Mr. Gordon Ritchie (Dauphin):
Mr. Speaker, before the dinner hour I was pointing out that the oil and gas industry had brought to western Canada an estimated one million in population, or 20 per cent of the population of the west. With our period of high unemployment during the last two decades, I was posing the question where these one million would have found a living, whether in Toronto or Montreal. Certainly, without United States capital the oil industry would not be nearly as far advanced as it is today.
Then, again, I pointed out that recent discussions have been going on in this House and the country at large over the proposed Mackenzie Valley pipeline. Looked at in a dispassionate way, it seems that the best route for bringing oil and gas from the Arctic is down the Mackenzie Valley and into continental North America. Construction of this valley pipeline really depends upon whether Alas-
June 5, 1972
Foreign Takeovers Review Act kan ecologists can convince the United States government that a pipeline through Alaska is not in the best public interest.
In view of the efforts of the Alaska Chamber of Commerce and other people involved, including those who build tankers and people on the west coast and in the United States who need oil, it is likely the Alaska pipeline is the one that will be chosen. What about our own position? It is considered that a $5 billion pipeline is clearly beyond our capacity as a nation to build on our own in the immediate future. This seems to be another example of what will happen without foreign investment because it will be a considerable time before a pipeline is built down the Mackenzie Valley.
The 13 Liberal rebels have expressed dissatisfaction with the government's proposed legislation. They consider it weak and inadequate. These hon. members are all from Ontario, the province which has benefited most from foreign investment as shown by the Ontario government survey. This is also the area which has access to large amounts of Canadian capital.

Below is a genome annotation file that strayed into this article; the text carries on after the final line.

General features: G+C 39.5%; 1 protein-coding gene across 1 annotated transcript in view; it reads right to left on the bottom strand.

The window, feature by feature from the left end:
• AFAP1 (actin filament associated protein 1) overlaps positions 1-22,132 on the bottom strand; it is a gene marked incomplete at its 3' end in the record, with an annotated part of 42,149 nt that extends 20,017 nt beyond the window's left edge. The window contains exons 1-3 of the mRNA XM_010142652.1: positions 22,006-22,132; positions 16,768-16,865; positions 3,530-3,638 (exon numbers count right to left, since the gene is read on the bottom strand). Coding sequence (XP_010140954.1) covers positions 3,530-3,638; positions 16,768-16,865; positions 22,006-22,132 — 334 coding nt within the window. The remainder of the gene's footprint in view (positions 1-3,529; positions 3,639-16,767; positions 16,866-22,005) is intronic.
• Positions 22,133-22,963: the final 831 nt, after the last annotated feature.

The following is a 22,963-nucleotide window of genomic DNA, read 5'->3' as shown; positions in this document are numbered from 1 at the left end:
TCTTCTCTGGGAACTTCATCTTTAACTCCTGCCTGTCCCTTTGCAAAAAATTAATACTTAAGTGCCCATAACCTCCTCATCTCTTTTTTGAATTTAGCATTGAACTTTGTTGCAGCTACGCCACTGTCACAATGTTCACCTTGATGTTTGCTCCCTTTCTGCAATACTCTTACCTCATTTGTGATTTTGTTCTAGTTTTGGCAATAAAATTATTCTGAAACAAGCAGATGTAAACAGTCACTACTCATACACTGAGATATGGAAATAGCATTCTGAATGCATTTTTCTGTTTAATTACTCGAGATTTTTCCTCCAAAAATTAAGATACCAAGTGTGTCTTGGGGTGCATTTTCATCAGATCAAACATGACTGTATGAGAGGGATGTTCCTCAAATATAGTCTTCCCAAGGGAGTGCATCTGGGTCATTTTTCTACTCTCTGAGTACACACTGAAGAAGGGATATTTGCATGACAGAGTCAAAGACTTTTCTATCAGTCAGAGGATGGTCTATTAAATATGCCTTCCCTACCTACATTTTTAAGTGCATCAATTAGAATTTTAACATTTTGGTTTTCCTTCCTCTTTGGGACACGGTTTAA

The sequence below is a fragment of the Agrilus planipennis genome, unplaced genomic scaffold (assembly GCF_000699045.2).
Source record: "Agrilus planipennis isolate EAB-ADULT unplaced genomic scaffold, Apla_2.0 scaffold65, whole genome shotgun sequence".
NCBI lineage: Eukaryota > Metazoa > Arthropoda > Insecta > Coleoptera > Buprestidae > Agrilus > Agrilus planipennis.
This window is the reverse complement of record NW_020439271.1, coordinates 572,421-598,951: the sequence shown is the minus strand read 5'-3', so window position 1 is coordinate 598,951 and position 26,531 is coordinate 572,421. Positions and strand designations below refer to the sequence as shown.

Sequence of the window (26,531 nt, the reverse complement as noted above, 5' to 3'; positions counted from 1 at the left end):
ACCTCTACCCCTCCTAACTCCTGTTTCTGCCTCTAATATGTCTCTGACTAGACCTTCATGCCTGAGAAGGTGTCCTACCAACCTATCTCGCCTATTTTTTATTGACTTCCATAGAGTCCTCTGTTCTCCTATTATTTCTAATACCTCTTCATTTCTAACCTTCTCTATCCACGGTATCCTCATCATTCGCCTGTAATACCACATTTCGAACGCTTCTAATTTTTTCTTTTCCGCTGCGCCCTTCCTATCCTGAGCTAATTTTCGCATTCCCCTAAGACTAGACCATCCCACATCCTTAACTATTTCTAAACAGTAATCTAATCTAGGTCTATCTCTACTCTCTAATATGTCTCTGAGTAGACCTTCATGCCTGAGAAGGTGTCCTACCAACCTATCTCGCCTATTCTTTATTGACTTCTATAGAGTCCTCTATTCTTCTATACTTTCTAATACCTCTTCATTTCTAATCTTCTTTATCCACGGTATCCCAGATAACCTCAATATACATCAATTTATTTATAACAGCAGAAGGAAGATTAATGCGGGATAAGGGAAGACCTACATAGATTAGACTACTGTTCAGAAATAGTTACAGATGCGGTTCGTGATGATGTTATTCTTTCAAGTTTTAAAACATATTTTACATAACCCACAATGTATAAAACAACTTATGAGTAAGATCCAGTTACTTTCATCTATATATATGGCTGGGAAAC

The proposed takeover committee implies massive government scrutiny of Canadian business. There is great concern professed in respect of what the private sector is doing, yet almost half our gross national income is being spent by the three levels of government. It is time the government reconsidered what it is doing. Surely there is now less leeway for the private sector to have initiative on its own. Presumably, in respect of foreign takeovers each company will be required to manufacture and trade in the interests of the country.
The greatest difficulty is, of course, that the committee will be almost completely political. We will have the same situation as under Bill C-176, the marketing act, where the government will determine where the agricultural industry is to be located. We already have, in the Canadian Dairy Commission, a body that locates industry using politics rather than the market as the determining factor. This new act also will allow the government to decide where industrial activity will take place in Canada. In view of the regional character of Canada, it seems to me past experience has shown that industrial activity will take place in those areas which have the largest representation in Parliament, and this means central Canada.
The necessity of the committee always making decisions with politics foremost in mind is the main weakness of this board concept. Surely the demand on the members of the committee will be so great that it will only make a superficial examination of takeovers. With all the questions involved, such as how many jobs will be created, will Canadian management be employed, will money be spent on research and development, and will export markets be developed-all very nebulous and difficult to answer-I do not think a committee could more than superficially examine any particular problem. Every new company hopes it can accomplish these things but only time will tell whether they are successful.
If the committee functions in any sort of meaningful way in attempting to assess any proposition, it will be years behind in that assessment. It will have many of the
problems which face the Russian state planners. It seems likely that this committee in practice will not function unless it is willing to assume a very large role in the Canadian economy. It certainly is a vehicle by which discrimination against the peripheral parts of the country could be carried on. I hope that when the bill reaches committee many of these aspects in relation to the potentially very powerful committee will be thoroughly investigated. At that time we will have an opportunity to discuss how the committee might best function.
Subtopic: FOREIGN TAKEOVERS REVIEW ACT
Sub-subtopic: MEASURE TO PROVIDE FOR CONTROL OF FOREIGN OWNERSHIP OF CANADIAN COMPANIES